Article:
Report: LG G6 Will Employ Snapdragon 821 & Why It Makes Sense


A new report is now looking to confirm that the LG G6 will come sporting the Qualcomm Snapdragon 821 processor. Along with the confirmation, the report from SemiAccurate has also provided the image shown below which again seems to confirm the LG G6's use of the Snapdragon 821. While also confirming that the LG G6 will come with water and dust-resistance, a Quad DAC, a rear-positioned fingerprint sensor and a 5.7-inch "Full Vision" display. For reference, the Full Vision aspect is one which popped up recently in another report which looked to confirm that the LG G6 would be using the 'Full Vision' statement for marketing purposes – drawing on the LG G6's near bezel-less display.

If all correct, then this does mean that the LG G6 will come running on the Snapdragon 821 and not the new Snapdragon 835. Of course, this is a sentiment that has routinely popped up in rumors and reports over the last few weeks and so this latest report simply adds to the growing literature on the topic. The general consensus being that Samsung has secured all of the first run Snapdragon 835 processors for their own upcoming launch of the Galaxy S8. A move which some have wondered on whether it would impact the LG G6's chances of competing with the Galaxy S8. On that note, the same report goes into a detailed explanation of not only why LG has gone with the Snapdragon 821 (instead of waiting for the Snapdragon 835 to become available to them), but also why they are right to opt for the Snapdragon 821.

The sum of the argument revolves around two key aspects. The first is the actual availability. With Samsung locking down all initial run Snapdragon 835 processors and not having their own Snapdragon 835-equipped smartphone launching until mid-April (as the current rumors suggest), this effectively would mean that LG would not be able to bring their G6 to market before May, or quite possible even June. Which not only would delay the G6 considerably (seeing how it is now ready to be unveiled at MWC 2017), but it would also shut down any release advantage that it could have over the Galaxy S8. In fact, it would negatively impact on the LG G6, as the smartphone would be coming to market considerably later than the Galaxy S8 and losing any hope of securing early buyers. By opting for the Snapdragon 821 (which the report rightly points out is still – and will be at the time of the G6 launch – the current flagship Qualcomm processor), LG is able to continue forward with a release schedule that sees the G6 becoming available ahead of the Galaxy S8 and therefore, maximizing its impact and likely sales figures.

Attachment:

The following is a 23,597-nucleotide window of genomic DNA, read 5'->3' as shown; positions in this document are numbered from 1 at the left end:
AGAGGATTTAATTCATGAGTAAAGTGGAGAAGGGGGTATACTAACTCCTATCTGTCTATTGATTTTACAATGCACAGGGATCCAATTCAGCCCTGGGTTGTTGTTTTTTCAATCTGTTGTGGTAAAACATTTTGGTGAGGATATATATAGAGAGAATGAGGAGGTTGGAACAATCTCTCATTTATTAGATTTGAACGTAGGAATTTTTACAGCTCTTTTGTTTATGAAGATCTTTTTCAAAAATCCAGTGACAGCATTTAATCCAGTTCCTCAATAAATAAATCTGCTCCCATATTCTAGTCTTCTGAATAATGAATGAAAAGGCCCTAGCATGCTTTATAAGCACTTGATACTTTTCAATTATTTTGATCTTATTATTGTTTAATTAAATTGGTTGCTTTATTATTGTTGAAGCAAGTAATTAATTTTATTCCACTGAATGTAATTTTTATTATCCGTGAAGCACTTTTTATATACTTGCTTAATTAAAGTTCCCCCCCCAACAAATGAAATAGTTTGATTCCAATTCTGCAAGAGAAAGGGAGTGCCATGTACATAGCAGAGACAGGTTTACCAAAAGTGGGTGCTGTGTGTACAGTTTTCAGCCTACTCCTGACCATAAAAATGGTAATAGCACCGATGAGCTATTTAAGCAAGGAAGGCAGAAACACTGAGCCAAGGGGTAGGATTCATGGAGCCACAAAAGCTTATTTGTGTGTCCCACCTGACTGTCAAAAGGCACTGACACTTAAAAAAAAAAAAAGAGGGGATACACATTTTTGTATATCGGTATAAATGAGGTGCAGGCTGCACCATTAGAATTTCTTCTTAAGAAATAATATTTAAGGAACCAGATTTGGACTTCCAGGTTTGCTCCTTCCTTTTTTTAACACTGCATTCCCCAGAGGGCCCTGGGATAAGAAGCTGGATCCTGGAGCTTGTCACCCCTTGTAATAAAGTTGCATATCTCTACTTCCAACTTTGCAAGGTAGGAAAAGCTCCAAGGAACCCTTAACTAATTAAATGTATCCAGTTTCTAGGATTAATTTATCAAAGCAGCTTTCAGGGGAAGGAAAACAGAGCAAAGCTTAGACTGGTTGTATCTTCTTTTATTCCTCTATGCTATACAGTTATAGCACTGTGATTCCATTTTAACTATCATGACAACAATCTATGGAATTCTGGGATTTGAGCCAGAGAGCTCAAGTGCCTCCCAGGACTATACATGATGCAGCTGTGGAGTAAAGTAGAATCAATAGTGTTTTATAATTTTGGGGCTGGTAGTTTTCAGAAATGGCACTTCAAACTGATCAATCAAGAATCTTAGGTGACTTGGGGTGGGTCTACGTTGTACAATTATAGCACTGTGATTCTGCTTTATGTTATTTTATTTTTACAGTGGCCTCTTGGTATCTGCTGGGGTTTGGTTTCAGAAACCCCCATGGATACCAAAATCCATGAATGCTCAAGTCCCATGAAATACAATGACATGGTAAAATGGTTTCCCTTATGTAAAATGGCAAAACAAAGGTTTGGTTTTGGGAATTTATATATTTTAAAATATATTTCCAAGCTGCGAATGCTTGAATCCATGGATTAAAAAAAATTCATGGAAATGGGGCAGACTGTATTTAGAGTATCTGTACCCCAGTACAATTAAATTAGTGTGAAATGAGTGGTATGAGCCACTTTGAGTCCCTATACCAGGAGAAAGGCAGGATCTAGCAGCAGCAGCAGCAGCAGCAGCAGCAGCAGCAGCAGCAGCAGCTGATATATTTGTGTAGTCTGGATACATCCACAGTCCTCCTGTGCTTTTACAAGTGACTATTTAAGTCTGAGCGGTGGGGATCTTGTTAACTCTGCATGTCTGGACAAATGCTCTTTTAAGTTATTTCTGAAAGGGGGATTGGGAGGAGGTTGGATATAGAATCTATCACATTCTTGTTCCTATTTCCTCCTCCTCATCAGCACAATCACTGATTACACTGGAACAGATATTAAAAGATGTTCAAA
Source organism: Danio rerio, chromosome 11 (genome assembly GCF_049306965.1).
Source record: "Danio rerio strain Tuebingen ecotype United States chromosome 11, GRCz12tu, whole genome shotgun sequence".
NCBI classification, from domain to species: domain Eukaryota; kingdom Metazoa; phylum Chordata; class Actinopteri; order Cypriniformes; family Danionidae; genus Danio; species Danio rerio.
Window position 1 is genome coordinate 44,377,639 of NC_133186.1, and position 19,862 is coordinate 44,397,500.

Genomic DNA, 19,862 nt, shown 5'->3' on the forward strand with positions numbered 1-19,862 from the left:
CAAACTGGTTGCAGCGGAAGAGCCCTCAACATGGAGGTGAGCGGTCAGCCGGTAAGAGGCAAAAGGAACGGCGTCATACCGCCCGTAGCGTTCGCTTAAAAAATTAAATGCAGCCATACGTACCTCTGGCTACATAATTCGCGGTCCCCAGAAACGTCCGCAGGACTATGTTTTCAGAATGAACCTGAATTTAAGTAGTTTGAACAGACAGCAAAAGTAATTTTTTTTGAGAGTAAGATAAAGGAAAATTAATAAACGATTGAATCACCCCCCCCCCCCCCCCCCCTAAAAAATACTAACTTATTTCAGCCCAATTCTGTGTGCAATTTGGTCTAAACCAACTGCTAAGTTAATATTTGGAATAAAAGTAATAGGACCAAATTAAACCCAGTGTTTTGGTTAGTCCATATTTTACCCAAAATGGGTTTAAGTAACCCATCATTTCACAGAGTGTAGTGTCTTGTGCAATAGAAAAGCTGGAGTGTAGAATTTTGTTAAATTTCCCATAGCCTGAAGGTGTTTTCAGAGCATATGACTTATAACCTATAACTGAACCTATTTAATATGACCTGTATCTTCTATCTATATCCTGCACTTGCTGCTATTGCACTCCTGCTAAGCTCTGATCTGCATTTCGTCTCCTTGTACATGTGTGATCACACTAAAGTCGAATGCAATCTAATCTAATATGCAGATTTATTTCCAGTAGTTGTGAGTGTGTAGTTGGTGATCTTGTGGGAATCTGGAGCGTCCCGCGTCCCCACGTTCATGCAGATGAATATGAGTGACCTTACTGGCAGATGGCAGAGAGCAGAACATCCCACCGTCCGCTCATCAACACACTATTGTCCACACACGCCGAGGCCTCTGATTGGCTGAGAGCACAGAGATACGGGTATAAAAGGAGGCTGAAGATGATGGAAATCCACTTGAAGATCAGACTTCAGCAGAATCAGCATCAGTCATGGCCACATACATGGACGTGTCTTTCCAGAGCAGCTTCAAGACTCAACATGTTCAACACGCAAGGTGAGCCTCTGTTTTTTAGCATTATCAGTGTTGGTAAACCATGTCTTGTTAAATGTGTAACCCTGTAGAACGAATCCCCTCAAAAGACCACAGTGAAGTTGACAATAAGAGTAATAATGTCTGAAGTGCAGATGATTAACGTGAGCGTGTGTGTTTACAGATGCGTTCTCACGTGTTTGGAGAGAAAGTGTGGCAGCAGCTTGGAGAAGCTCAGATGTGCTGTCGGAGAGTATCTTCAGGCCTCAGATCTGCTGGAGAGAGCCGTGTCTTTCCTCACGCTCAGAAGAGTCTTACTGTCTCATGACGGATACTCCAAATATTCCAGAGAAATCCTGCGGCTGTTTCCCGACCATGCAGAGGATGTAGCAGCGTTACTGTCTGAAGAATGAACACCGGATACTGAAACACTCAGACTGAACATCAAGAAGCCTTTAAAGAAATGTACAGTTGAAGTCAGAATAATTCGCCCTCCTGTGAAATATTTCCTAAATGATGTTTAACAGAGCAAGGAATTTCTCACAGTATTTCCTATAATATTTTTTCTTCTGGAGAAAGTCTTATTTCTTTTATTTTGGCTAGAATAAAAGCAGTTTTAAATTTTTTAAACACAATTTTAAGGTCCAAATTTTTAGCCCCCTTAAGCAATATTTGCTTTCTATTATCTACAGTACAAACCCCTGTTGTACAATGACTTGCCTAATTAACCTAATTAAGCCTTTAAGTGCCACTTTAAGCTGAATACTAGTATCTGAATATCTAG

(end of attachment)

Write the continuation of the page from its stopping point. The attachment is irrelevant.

The second reason provided for why this is right for LG is more of a technical one. While the Snapdragon 835 is going to be a better and newer processor, the report argues that the difference is negligible and in real-world terms, is unlikely to really impact on the average LG G6 user. SemiAccurate specifically draws on the Snapdragon 835's more advanced modem and support for Cat16 as a prime example. While the Snapdragon 835 will support Cat16, the current flagship smartphones do not really contain the applicable antennas to make use of the spectrum. Likewise, on the whole, carriers are not really supporting the spectrum widely enough yet either. Which does mean that by the time support is widespread enough (at the device and carrier level), devices such as the LG G6 will already be outdated and likely already discontinued. Therefore, while there are paper advancements that the LG G6 could claim by employing the Snapdragon 835 instead of the Snapdragon 821, the real-world implications of those claims are far less important. If anything, the report suggests that the advances that will likely come with the LG G6 may actually be perfectly suited for the Snapdragon 821 and therefore, is actually likely to be the right choice of processor for the LG G6.

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John has been writing about and reviewing tech products since 2014 after making the transition from writing about and reviewing airlines. With a background in Psychology, John has a particular interest in the science and future of the industry. Besides adopting the Managing Editor role at AH John also covers much of the news surrounding audio and visual tech, including cord-cutting, the state of Pay-TV, and Android TV. Contact him at [email protected]

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